Prescription Drug Information: DepoDur

DEPODUR- morphine sulfate injection, lipid complex
Pacira Pharmaceuticals Inc.

DESCRIPTION

DepoDur (morphine sulfate extended-release liposome injection) is a sterile suspension of multivesicular liposomes using proprietary DepoFoam® formulation technology containing morphine sulfate, intended for epidural administration.

Chemically, morphine sulfate is 7, 8-didehydro-4, 5α-epoxy-17-methylmorphinan-3, 6α -diol sulfate (2:1) (salt) pentahydrate with a molecular weight of 758. Morphine sulfate pentahydrate has the following structural formula:

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Morphine base has a pKa of 7.9, with an octanol/water partition coefficient of 1.42 at physiologic pH 7.4. At this pH, morphine’s tertiary amino group is mostly ionized, making the molecule water-soluble.

DepoDur is a sterile, non-pyrogenic, white to off-white, preservative-free suspension of multivesicular lipid-based particles containing Morphine Sulfate, USP. The median diameter of the liposome particles is in the range of 17 to 23 μm. The liposomes are suspended in a 0.9% sodium chloride solution. Each vial contains morphine sulfate (expressed as the pentahydrate) at a nominal concentration of 10 mg/mL. Inactive ingredients and their approximate concentrations are: 1,2-dioleoyl-sn -glycero-3‑phosphocholine (DOPC), 4.2 mg/mL; cholesterol, 3.3 mg/mL; 1,2-dipalmitoyl-sn -glycero-3‑phospho-rac -(1-glycerol) (DPPG), 0.9 mg/mL; tricaprylin, 0.3 mg/mL; and triolein, 0.1 mg/mL. The pH of DepoDur is in the range of 5.0 to 8.0.

After the administration of DepoDur into the epidural space, morphine sulfate is released from the multivesicular liposomes over a period of time.

Liposomal encapsulation or incorporation in a lipid complex can substantially affect a drug’s functional properties relative to those of the unencapsulated or nonlipid-associated drug. In addition, different liposomal or lipid-complexed products with a common active ingredient may vary from one another in the chemical composition and physical form of the lipid component. Such differences may affect functional properties of these drug products. DO NOT SUBSTITUTE.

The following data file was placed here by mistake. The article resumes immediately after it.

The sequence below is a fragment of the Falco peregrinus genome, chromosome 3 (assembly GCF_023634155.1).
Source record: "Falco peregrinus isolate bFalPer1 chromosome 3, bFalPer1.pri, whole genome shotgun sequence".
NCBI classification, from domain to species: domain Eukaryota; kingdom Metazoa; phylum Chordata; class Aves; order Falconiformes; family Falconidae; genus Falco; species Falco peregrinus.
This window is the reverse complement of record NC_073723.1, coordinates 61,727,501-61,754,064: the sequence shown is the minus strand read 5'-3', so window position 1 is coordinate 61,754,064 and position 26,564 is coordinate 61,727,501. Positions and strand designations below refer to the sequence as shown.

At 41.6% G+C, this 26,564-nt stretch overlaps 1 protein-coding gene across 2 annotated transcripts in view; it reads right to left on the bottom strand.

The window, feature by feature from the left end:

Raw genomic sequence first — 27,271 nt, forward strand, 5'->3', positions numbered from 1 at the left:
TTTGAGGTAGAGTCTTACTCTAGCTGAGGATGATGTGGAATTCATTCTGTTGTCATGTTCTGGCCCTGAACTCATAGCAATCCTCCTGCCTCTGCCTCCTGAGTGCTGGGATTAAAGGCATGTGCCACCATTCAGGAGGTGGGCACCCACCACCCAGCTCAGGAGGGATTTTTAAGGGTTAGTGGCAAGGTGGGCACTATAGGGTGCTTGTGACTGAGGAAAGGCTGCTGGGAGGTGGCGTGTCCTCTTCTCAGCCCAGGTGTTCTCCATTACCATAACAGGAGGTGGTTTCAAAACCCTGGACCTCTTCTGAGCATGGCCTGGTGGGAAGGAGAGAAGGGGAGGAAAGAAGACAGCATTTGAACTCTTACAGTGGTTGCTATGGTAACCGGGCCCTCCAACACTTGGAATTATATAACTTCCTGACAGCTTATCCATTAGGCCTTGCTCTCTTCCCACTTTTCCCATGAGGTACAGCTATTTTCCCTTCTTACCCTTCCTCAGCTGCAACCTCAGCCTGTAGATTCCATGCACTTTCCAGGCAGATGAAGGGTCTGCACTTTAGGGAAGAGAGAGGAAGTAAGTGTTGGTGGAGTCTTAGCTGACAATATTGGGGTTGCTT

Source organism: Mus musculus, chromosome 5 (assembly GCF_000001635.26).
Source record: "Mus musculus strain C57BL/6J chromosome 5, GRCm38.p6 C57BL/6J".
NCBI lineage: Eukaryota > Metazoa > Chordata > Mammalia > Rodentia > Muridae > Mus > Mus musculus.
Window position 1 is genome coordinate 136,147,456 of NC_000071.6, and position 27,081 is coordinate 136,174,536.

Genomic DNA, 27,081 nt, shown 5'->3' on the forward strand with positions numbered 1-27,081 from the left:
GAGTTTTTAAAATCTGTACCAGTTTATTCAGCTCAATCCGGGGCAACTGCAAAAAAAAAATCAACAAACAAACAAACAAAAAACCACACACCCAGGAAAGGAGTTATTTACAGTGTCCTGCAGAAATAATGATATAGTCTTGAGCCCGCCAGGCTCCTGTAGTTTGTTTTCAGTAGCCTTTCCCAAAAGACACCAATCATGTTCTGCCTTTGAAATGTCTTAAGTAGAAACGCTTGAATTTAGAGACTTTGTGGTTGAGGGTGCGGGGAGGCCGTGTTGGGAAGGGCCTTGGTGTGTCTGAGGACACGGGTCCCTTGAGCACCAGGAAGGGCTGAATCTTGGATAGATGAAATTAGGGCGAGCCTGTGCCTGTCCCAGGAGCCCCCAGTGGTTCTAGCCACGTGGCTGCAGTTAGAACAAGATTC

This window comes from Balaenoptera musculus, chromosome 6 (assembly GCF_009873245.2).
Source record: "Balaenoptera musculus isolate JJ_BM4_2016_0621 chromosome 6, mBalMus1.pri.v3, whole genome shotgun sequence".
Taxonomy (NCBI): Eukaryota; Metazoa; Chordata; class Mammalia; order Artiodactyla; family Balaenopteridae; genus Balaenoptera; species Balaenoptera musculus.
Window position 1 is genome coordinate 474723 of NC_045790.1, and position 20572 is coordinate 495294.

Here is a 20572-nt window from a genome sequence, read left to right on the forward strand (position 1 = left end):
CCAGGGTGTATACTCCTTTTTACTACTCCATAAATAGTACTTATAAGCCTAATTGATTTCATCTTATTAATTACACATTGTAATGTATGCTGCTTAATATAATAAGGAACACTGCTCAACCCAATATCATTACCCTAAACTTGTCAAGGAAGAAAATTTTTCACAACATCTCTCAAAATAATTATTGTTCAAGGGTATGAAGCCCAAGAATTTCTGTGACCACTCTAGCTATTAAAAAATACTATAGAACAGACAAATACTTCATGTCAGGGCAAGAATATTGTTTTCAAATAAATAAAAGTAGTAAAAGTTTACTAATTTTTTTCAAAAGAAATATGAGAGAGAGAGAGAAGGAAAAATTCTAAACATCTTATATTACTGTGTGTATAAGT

CLINICAL PHARMACOLOGY

Mechanism of Action

Epidural administration of morphine sulfate results in analgesia without attendant loss of motor, sensory, or sympathetic function.

Morphine released from DepoDur is absorbed both neuraxially and systemically.

Morphine, a pure opiate agonist, is relatively selective for the μ-receptor, although it can interact with other opiate receptors at higher doses. In addition to analgesia, the widely diverse effects of morphine include respiratory depression, drowsiness, changes in mood, decreased gastrointestinal motility, nausea, vomiting, and alterations of the endocrine and autonomic nervous system.

Pharmacodynamics

The effects described below are common to all morphine-containing products.

Effects on the Central Nervous System (CNS): The principal therapeutic action of morphine is analgesia. Other therapeutic effects of morphine include anxiolysis, euphoria and feelings of relaxation. Although the precise mechanism of the analgesic action is unknown, specific CNS opiate receptors and endogenous compounds with morphine-like activity have been identified throughout the brain and spinal cord and are likely to play a role in the expression and perception of analgesic effects. As with all drugs in the opiate class, morphine can cause respiratory depression, in part by a direct effect on the brainstem respiratory centers. Morphine and related opiates depress the cough reflex by direct effect on the cough center in the medulla. Antitussive effects may occur with doses lower than those usually required for analgesia. Morphine may cause miosis, even in total darkness. Pinpoint pupils are a sign of opiate overdose; however, when asphyxia is present during opiate overdose, marked mydriasis occurs.

Effects on the Gastrointestinal Tract and on Other Smooth Muscle: Gastric, biliary and pancreatic secretions are decreased by morphine. Morphine causes a reduction in motility and is associated with an increase in tone in the antrum of the stomach and duodenum. Digestion of food in the small intestine is delayed and propulsive contractions are decreased. Propulsive peristaltic waves in the colon are decreased, while tone can be increased to the point of spasm, often resulting in constipation. Morphine can cause a marked increase in biliary tract pressure as a result of spasm of the sphincter of Oddi. Morphine may also cause spasm of the sphincter of the urinary bladder.